How masterly statements from Infinite Treasures Lifted Lagos Art Season 2018
Kolade Oshinowo, Reuben Ugbine, Abiodun Olaku, Bunmi Babatunde, Sam Ovraiti, Duke Asidere, Edosa Ogiugo, Alex Nwokolo, Felix Osiemi, Fidelis Eze Odogwu, Joshua Nmesirionye and Diseye Tantua returned with Infinite Treasures 2018, a yearly art exhibition shown at Terra Kulture, Victoria Island, Lagos.
The 2018 edition is the fourth in the series since the same gathering changed the title from Distinction after two years.
In six years of grouping artists of like minds, the exhibition has featured at least one new artist in every edition. For the 2018 show of Infinite Treasures, Osiemi, a U.S.-based artist is making his debut.
This gathering of Nigerian contemporary masters is always worth the yearly wait, so suggests the depth of richness that exists in the works. In fact, such depth is mostly found at art auctions.
For example, ‘Dark and Lovely’ (oil on canvas), by Oshinowo exudes the beauty, elegance and confidence of an ebony complexioned lady.
Known for his mastery of simplified figurative rendition, Oshinowo, in this 2013 painting allows more shades to compete favourably with light.
In fact, apart from the lady’s headscarf, nearly every other content is dark, yet the radiation of beauty persists.
A painterly drawing in greenish yellow titled ‘Motherhood’ adds to the artist’s works for the exhibition.
As an artist whose skills in drawing is well known to always inject life into figurative imageries, Ogiugo, in ‘Celebration Time’ (oil on canvas, 2018), brings multiple values: apart from getting one into the dancing mood, the aesthetics in colour schemes and strokes of brush movements project the elegance of the ‘buba’ (native blouse). Ogiugo adds ‘The Smile’ to the list of his works for the show.
Enriching the diversity of Infinite Treasures, particularly in painting, is the expressionism texture of Ovraiti.
In ‘Element of Beauty’ (acrylic on textured canvas, 2017), Ovraiti’s stylised figures of women converge the diversity on the business of fashion and life style. He further celebrates the softer gender in ‘Women and Babies’.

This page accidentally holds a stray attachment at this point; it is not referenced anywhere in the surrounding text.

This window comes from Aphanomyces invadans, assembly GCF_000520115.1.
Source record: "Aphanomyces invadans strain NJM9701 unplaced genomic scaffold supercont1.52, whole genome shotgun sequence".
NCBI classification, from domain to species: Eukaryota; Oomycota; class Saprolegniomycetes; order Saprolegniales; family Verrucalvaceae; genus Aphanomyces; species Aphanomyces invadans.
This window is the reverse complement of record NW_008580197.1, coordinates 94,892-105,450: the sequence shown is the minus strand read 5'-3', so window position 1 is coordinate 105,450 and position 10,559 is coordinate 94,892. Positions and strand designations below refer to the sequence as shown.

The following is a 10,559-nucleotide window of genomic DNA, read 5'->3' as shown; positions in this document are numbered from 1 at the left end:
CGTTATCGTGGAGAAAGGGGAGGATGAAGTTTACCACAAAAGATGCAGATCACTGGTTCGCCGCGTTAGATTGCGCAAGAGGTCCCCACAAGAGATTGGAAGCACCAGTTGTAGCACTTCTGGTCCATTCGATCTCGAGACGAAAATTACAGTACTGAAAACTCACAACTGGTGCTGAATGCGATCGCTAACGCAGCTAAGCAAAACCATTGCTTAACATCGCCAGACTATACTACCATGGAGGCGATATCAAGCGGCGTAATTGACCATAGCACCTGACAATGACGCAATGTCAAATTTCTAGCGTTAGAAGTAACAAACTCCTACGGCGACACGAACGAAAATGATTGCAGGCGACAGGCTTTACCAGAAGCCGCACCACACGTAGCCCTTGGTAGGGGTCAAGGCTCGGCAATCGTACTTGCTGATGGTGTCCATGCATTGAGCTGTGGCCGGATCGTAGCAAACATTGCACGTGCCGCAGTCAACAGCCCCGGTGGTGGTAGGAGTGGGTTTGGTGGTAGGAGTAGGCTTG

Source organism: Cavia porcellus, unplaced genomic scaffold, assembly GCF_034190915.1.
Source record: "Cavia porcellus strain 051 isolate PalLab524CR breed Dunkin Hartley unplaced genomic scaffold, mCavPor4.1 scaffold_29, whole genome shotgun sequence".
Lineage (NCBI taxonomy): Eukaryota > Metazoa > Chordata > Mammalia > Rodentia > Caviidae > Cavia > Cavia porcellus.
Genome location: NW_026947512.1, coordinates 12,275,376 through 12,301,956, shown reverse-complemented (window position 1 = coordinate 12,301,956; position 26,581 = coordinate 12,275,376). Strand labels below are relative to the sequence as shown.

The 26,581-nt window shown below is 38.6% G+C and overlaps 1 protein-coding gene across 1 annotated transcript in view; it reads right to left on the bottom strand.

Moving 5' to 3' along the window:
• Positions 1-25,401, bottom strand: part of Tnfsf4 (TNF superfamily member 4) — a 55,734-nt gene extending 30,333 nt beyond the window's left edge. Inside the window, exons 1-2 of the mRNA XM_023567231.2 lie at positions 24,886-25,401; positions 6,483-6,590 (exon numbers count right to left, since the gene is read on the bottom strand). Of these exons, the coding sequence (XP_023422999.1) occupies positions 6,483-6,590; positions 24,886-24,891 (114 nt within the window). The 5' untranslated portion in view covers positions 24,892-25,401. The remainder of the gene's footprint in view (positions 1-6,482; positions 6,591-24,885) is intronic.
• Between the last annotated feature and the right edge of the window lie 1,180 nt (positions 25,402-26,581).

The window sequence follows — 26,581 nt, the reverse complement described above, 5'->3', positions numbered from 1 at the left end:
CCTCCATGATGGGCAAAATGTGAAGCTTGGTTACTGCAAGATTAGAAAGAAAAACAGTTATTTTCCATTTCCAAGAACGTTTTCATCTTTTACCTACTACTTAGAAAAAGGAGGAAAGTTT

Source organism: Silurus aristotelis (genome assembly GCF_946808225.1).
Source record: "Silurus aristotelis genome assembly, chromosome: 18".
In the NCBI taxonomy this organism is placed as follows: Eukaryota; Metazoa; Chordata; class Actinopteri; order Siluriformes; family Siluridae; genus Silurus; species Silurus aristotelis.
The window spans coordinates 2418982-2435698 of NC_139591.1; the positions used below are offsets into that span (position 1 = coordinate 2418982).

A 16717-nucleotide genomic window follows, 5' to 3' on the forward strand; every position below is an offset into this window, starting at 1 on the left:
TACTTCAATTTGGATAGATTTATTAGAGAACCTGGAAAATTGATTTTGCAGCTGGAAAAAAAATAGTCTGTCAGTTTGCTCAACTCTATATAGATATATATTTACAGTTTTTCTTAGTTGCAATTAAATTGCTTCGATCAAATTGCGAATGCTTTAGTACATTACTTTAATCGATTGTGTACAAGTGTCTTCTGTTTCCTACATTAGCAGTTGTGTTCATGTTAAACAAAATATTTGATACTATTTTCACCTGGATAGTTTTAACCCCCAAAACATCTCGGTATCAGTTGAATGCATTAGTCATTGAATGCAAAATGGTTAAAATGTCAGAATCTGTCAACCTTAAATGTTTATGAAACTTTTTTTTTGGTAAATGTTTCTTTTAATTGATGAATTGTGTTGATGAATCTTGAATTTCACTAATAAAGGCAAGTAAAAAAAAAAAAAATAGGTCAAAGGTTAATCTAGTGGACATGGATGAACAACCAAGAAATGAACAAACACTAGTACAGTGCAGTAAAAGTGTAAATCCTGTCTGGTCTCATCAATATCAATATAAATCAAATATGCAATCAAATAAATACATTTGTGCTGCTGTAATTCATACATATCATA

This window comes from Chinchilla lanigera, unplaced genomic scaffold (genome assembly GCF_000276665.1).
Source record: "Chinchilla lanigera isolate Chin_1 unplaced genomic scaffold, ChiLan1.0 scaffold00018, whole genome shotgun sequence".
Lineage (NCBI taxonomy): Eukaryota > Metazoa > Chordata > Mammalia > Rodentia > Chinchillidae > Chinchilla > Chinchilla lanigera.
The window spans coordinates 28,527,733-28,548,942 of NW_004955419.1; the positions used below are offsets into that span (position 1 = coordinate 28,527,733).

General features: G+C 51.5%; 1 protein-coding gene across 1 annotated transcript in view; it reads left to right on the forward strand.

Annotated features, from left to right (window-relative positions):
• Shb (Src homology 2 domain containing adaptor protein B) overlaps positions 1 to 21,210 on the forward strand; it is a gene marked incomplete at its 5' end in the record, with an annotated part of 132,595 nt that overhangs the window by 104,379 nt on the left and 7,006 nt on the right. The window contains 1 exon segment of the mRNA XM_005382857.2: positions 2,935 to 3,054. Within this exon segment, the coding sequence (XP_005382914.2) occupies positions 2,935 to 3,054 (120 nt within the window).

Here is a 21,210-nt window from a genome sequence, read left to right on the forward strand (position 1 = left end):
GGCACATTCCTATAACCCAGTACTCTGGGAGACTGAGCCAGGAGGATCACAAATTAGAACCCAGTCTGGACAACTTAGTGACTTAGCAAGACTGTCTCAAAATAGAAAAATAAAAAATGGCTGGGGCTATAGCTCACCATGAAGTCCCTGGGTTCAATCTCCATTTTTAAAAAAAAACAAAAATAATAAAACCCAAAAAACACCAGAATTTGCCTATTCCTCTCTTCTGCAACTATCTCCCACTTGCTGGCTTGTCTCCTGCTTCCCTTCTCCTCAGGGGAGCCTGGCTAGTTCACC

Simply titled ‘Eve’, a 2018 wood figure by Ugbine, combines technique that generates deep dialogue with the standing sculpture. While the top to the torso suggests impressionistic capture, the other half is more engaging in creative dialogue.
As socio-economic challenges degenerate other crucial values, Asidere, in ‘The Family’ (oil on canvas, 2018) brings attention to that unit of the society, which is fundamental to survival. In both loud expressions of colour and cubism technique, the artist, in this two-figurative painting, posits that the family unit is either a victim or producer of the increasingly degenerating human values across cultures of the world. A seven–figure painting of the same year titled ‘The 16th’ celebrates the artist’s daughter. “My daughter was turning 16 and I wanted to make a painting that celebrates her,” he said.
It takes more than strength to be in the act of physical creativity, so suggests ‘Vitality’ (wood, 2018) by Babatunde.
Perhaps inspired by the sculptor’s highly successful ‘Possibilities’ series, ‘Vitality’ derives its resplendence from the spiral form in which the human body is applied to display creative expression of physical and mental wellness. Also in ‘Harmony’, the sculptor blends his skill with natural diversity of wood.